The farm is populated with 4 children and 3 adults and a wide variety of animals. The matriarch is an older man of 86 years who walks with a cane and has some dope glasses and a killer hat. His wife and sister are also very mature and equally warm and friendly. We took a few pictures, shared some stories, listened to Rafael play the cuatro (Venezeulan 4 string guitar), and then got back on our way.

In the evening Rafael introduced us to another local patriarch. The 83 year old woman is now bedridden from a stroke and was surrounded by members of her family in what, as near as I could tell, equates to a death vigil. She and Rafael shared stories from previous trips he made through Los Nevados.

The following morning we got up early and left at 7am for the hike up to the Alto de La Cruz pass. We left from 2700 meters and made our way up a very well traveled path. This trail serves as the dirt highway for the locals that send goods into town via the teleferico (our final destination).

The weather was emaculate and the views breathtaking as we ascended to 4200 meters. We were accompanied by two very friendly dogs and two more focused mules. Although we did not use the mules, they were included in the excessive fee that we paid to our new friends at Guamanchi.

In any case, we arrived at the pass around 12:30pm and got our first close up glimpse of the highest peak in Venezuela. Pico Bolivar was less ominous then I anticipated and made me long for an extra day to get to the summit. I was also struck by the disappearing glacier on the peak and the receding waters of the glacial lakes at the base. The glaciers, of course, mark another piece of direct evidence I have witnessed in recent years of the impact of our industrialized world.

After taking in the view, we made our way to the teleferico a few hundred meters away and headed back down to Merida. The quick visit to Merida was a big refresher for me. Sharing my love of the mountains with a good friend, Sienna, was a pleasure. The solitude of the long hike provided time to rebalance my thoughts. The clean fresh air soothed my lungs after three weeks in the toxic Caraqueno air. And Rafael’s youthful enthusiasm reminded me of my love for the outdoors and my thirst for adventure.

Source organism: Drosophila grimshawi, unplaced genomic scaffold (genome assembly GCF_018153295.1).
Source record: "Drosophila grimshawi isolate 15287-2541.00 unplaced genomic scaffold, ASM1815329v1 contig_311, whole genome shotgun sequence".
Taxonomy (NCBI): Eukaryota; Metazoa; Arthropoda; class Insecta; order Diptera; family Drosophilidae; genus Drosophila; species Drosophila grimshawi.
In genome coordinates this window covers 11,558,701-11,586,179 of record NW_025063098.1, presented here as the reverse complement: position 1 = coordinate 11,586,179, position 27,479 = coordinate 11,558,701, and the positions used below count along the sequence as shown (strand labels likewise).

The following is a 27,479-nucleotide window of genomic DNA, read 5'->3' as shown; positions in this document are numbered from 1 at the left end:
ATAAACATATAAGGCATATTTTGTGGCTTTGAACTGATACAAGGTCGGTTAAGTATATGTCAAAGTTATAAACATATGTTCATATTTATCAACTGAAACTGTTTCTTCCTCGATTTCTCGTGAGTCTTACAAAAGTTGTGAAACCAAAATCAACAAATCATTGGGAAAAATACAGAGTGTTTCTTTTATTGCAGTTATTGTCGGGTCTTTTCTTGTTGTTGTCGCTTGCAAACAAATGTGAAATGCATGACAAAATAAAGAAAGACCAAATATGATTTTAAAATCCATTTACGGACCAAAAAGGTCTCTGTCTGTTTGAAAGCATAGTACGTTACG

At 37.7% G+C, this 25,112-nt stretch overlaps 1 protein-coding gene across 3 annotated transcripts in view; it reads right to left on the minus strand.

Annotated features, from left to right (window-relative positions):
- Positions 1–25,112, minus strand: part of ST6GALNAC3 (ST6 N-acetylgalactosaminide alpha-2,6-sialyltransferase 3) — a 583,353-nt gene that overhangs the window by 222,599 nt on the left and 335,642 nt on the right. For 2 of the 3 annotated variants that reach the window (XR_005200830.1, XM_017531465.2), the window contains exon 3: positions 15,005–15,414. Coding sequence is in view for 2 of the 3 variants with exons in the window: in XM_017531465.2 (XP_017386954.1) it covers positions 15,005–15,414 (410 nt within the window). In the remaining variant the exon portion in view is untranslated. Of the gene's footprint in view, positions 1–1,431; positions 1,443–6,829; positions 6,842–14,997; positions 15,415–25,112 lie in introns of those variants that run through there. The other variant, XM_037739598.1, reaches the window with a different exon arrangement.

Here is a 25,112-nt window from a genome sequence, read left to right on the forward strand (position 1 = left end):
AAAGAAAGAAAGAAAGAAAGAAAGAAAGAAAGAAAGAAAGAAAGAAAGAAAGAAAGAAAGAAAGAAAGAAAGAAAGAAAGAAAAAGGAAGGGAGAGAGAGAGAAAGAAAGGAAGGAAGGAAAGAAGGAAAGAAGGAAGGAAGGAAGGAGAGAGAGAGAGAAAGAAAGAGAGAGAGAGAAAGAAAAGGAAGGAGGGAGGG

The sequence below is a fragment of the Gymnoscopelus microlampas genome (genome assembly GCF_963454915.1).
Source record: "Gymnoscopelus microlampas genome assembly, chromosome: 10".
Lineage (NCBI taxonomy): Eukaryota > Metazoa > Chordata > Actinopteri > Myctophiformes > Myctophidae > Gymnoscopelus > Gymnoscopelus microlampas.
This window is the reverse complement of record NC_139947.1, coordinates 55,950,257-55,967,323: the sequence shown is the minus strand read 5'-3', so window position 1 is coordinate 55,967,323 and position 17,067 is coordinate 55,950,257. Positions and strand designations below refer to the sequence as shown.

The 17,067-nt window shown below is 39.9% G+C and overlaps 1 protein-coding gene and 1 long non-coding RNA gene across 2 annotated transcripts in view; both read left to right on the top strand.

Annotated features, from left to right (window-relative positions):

Tuesday, December 20, 2005

Travelling by Bus in Venezuela

On Saturday December 17th I began a search for bus tickets to Merida, a mountain town in southwestern Venezuela (the northern most part of the Andes). I knew tracking down tickets would be challenging given the holiday season. All forms of travel – flights and advance bus tickets - were in very high demand.

I first headed to the ticket office for Aerobus Ejecutivo which doesn’t have service to Merida. I crossed town to the office for Flamingo buses and posted signs noted tickets to Merida were sold out until December 27th. At this point my level of anxiety began to rise. The thought of staying in Caracas for an entire week would be sub-optimal as a tourist both financially (it’s very expensive) and because I was tired off the concrete jungle.

I headed to La Bandera – the sketchy bus station that I was told to not go anywhere near – to check out the situation there. I learned that pre-sold tickets to Merida were sold out for every company. But I found that one company sells tickets only on the departure day.

On Monday December 19th, I arrived at La Bandera again about 7am in order to beat the crowd. But I hadn’t taken into consideration that every bus for every destination would be on sale at the same time. The bus station was a spectacle of meandering lines from the 8-10 different companies doing day of sales. I found my position at the end of a ~300 person line for Llanos Express and settled in for the wait.

After 3 hours creeping slowly forward, I found myself at the desk and was rewarded with two tickets on the overnight bus. The next person in line asked for the same tickets only to be told the bus was now sold out. I smiled at the ticket agent, she smiled back and I left to find somewhere to stash my 40 pound pack.

I now settled in for a long wait for the overnight bus at 8:30pm (it was 10:00am). I also was left wondering if Sienna would arrive from her weekend trip to Los Roques (carribean islands) in time to catch the bus. Fortunately, everything went off without a hitch and Sienna and I were safely in the waiting area an hour prior to departure.

Not too unexpectedly, the departure area was an absolute mess. Hundreds of people in different states of preparedness were waiting in a variety of lines with little idea of what was going on. The system was designed to have 5 buses departing from one of 3 gates all at the same time every 15 minutes. Then they get on megaphones and tell people to form into lines by time slot of bus departure.